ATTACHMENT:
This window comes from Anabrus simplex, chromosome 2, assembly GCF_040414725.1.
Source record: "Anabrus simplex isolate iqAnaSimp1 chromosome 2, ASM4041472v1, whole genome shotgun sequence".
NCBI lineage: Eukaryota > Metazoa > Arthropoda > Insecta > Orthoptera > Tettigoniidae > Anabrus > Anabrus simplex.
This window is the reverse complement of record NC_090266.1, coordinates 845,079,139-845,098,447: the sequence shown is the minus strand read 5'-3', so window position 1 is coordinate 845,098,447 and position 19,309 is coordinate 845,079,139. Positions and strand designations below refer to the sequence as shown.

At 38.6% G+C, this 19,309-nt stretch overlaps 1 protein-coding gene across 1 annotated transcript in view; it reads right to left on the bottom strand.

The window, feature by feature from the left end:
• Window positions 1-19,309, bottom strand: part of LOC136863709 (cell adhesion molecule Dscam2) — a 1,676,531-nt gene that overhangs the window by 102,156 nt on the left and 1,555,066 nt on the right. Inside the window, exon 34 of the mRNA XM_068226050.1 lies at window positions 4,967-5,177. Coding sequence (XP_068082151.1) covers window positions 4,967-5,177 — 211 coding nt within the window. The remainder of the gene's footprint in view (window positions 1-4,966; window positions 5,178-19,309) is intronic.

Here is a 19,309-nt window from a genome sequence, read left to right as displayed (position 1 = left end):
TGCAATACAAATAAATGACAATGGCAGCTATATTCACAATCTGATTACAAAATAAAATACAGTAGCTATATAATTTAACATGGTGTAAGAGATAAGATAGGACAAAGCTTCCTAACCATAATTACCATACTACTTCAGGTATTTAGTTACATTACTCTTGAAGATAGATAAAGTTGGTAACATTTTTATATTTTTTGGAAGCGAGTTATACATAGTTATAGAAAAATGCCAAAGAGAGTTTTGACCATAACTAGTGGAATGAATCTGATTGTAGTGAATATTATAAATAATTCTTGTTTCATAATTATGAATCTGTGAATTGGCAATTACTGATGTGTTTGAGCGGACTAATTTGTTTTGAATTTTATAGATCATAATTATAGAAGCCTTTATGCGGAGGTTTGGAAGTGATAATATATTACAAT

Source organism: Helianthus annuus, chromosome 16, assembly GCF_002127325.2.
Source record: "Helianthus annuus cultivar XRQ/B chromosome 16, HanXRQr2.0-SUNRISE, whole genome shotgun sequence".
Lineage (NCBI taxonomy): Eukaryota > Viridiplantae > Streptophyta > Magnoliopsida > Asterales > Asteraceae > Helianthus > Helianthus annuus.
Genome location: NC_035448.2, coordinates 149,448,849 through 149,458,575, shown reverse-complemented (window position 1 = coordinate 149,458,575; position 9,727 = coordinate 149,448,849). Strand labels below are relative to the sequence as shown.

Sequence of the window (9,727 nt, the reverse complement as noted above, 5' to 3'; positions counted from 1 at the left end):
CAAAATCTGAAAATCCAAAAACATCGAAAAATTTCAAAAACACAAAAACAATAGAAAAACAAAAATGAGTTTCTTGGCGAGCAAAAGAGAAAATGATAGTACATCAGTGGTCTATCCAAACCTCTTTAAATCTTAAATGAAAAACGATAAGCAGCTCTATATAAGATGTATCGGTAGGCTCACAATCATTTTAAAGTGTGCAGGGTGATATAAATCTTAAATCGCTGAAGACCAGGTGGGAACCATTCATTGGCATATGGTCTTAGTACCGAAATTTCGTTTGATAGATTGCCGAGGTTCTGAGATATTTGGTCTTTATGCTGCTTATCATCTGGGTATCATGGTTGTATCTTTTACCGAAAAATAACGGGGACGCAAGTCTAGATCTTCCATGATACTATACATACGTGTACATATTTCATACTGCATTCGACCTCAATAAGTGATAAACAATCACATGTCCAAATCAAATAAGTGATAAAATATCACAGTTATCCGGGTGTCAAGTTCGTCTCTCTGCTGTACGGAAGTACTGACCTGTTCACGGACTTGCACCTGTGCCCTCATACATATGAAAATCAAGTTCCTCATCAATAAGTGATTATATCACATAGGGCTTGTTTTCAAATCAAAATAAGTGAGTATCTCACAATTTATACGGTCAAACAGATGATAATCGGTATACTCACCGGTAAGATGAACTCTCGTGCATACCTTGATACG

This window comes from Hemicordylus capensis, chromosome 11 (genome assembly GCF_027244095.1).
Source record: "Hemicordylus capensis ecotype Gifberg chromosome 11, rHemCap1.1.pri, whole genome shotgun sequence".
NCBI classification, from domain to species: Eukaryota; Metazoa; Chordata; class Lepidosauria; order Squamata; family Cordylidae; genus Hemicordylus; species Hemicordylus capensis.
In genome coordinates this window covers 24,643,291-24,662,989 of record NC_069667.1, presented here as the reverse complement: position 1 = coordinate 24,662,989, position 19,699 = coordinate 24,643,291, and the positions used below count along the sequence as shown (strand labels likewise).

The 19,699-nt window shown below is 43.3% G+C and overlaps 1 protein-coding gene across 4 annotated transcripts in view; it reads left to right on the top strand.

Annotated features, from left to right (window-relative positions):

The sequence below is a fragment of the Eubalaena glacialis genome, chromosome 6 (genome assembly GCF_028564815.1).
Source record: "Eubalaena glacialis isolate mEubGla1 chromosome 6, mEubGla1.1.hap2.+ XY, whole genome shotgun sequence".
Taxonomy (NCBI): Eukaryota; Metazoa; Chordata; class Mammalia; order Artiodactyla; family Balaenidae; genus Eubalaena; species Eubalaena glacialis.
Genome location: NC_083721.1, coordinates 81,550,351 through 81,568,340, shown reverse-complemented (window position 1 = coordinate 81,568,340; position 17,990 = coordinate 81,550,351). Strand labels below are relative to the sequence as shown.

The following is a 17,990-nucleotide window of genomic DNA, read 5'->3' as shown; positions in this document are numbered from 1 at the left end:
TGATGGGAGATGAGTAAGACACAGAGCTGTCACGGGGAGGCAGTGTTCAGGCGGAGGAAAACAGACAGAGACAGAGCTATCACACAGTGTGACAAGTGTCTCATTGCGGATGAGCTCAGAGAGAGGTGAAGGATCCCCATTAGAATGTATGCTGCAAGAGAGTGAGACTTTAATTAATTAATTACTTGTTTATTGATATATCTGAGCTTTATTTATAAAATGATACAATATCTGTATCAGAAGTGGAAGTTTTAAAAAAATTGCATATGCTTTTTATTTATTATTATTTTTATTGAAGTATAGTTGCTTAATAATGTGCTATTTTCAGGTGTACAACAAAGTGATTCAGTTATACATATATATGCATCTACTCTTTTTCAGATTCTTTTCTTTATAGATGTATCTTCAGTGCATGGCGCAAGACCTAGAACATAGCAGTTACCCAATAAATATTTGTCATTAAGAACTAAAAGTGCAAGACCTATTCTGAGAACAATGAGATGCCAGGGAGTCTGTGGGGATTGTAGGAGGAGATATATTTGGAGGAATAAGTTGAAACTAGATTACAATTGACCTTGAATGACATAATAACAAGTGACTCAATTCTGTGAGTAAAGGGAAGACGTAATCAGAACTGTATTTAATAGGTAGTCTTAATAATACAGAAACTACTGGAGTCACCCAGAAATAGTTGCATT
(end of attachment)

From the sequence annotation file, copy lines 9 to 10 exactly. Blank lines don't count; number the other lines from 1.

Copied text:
TGCAATACAAATAAATGACAATGGCAGCTATATTCACAATCTGATTACAAAATAAAATACAGTAGCTATATAATTTAACATGGTGTAAGAGATAAGATAGGACAAAGCTTCCTAACCATAATTACCATACTACTTCAGGTATTTAGTTACATTACTCTTGAAGATAGATAAAGTTGGTAACATTTTTATATTTTTTGGAAGCGAGTTATACATAGTTATAGAAAAATGCCAAAGAGAGTTTTGACCATAACTAGTGGAATGAATCTGATTGTAGTGAATATTATAAATAATTCTTGTTTCATAATTATGAATCTGTGAATTGGCAATTACTGATGTGTTTGAGCGGACTAATTTGTTTTGAATTTTATAGATCATAATTATAGAAGCCTTTATGCGGAGGTTTGGAAGTGATAATATATTACAAT

Source organism: Helianthus annuus, chromosome 16, assembly GCF_002127325.2.